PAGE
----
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Violet Galvin: Eradicating a serious fruit virus

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If Violet Galvin has learned anything during her tenure as Project Manager of the CFIA's Plum Pox Virus Eradication Program, it's that flexibility is essential and change is inevitable. Working in partnership with tender fruit growers, researchers and provincial counterparts, Violet's 14-strong team of inspectors at the St. Catharines plum pox virus office has been charged with ridding Canadian orchards of the potentially devastating plum pox virus—and balancing producers' need to grow and sell fruit with her group's mandate to eradicate diseased and potentially diseased trees. "We've altered our eradication plan and moved out timelines for success several times since we formed our first plan in 2004. The beauty of working within the CFIA is that we have the latitude to make the changes we need to maintain good working relationships with producers."
 

Potentially devastating

Plum pox virus strikes stone fruits such as plums, apricots, nectarines and peaches. The virus causes spots or rings to form on the fruit and leaves and could substantially decrease yields. Plum pox is considered serious enough that its emergence has led to stringent quarantine measures. Although it has been detected in Pennsylvania and other locations around the world, nobody is certain how it made its way into Canada.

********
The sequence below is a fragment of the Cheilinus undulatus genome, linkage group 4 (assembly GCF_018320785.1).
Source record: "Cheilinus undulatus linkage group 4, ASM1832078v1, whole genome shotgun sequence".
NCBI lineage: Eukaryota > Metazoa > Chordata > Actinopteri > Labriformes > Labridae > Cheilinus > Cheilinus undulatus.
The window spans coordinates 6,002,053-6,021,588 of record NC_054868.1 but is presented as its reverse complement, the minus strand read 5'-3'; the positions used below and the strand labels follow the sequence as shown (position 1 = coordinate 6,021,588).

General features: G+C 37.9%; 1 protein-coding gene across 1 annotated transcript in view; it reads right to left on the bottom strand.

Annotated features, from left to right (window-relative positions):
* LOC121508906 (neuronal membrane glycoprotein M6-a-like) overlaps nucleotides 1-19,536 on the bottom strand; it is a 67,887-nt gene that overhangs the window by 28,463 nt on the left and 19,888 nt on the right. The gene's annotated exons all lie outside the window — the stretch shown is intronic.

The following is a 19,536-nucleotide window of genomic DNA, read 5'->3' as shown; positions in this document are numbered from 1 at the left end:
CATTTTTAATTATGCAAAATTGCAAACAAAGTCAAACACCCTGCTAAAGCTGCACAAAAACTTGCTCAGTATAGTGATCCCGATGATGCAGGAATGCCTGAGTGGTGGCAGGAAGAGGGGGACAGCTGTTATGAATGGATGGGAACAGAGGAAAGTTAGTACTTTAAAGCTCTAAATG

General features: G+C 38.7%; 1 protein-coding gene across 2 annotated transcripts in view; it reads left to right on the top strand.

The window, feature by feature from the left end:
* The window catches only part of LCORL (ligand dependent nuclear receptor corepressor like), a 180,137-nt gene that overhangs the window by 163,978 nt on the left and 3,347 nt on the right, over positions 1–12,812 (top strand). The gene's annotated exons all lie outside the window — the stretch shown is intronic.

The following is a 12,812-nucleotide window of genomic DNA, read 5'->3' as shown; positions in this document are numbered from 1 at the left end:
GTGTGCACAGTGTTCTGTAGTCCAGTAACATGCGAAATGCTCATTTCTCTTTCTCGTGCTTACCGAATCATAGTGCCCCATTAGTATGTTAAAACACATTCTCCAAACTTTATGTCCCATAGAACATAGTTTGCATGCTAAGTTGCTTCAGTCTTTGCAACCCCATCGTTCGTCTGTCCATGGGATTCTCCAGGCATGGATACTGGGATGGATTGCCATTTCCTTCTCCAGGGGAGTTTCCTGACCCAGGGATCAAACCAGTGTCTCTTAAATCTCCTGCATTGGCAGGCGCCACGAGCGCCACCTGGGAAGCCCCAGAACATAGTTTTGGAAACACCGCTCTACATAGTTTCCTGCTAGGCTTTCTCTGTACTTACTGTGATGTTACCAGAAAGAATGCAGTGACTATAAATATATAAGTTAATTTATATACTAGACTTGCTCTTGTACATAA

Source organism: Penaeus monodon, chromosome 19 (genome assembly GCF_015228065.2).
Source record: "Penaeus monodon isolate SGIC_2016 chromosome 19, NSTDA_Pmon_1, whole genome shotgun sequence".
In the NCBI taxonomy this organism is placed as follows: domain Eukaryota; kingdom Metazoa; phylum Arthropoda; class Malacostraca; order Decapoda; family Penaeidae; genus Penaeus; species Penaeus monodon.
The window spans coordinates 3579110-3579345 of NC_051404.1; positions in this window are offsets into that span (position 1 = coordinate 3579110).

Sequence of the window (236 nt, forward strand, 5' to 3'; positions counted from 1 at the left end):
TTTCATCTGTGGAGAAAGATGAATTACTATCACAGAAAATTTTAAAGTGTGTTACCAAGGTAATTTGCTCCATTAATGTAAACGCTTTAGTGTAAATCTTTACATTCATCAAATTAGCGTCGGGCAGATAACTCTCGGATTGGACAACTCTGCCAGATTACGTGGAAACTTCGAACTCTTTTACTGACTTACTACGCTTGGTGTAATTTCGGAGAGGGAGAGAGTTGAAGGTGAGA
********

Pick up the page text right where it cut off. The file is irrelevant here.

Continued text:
"Plum pox was first detected in 2000 and probably came in with some illegally imported material," says Violet. "But that's just speculation because we haven't been able to pinpoint the time or mode of entry."

Each summer Violet hires 25 students to sample trees and send the materials they collect to a testing lab at the University of Guelph. Agricorp, an agency of the Ontario government, hires another 150 students to ensure all potentially diseased orchards in the province are tested. If a tree tests positive, it is ordered removed.

"This place is hopping in the summer," says Violet, who relishes her work with young people. "I love dealing with plants, I love the challenge of eradicating this disease and especially love dealing with my energized and motivated crew; they're young people with a mission."

Significant resources

With an $85 million budget to eradicate plum pox virus, Violet feels a sense of mission too—although she's become accustomed to the vagaries of a disease spread primarily by tiny aphids.

"We thought we would succeed with eradication by 2010, but we keep finding more of it in unexpected places. We hope to eventually get rid of it. We need to remain flexible in our approach and continue working closely with our partners."

A love affair with plants

Violet's love affair with plant health began in university, where she earned a degree in horticulture. She began her career as a plant protection inspector in 1982. In the early 1990s a government program offered her a chance to earn a Master's degree in plant science, which she completed while continuing her work as a plant protection program officer.

"Plant inspection is an ideal job because the work is varied and a lot of it is outdoors," says Violet. "My approach for success is simple - continue learning. You must always stay at the top of your field."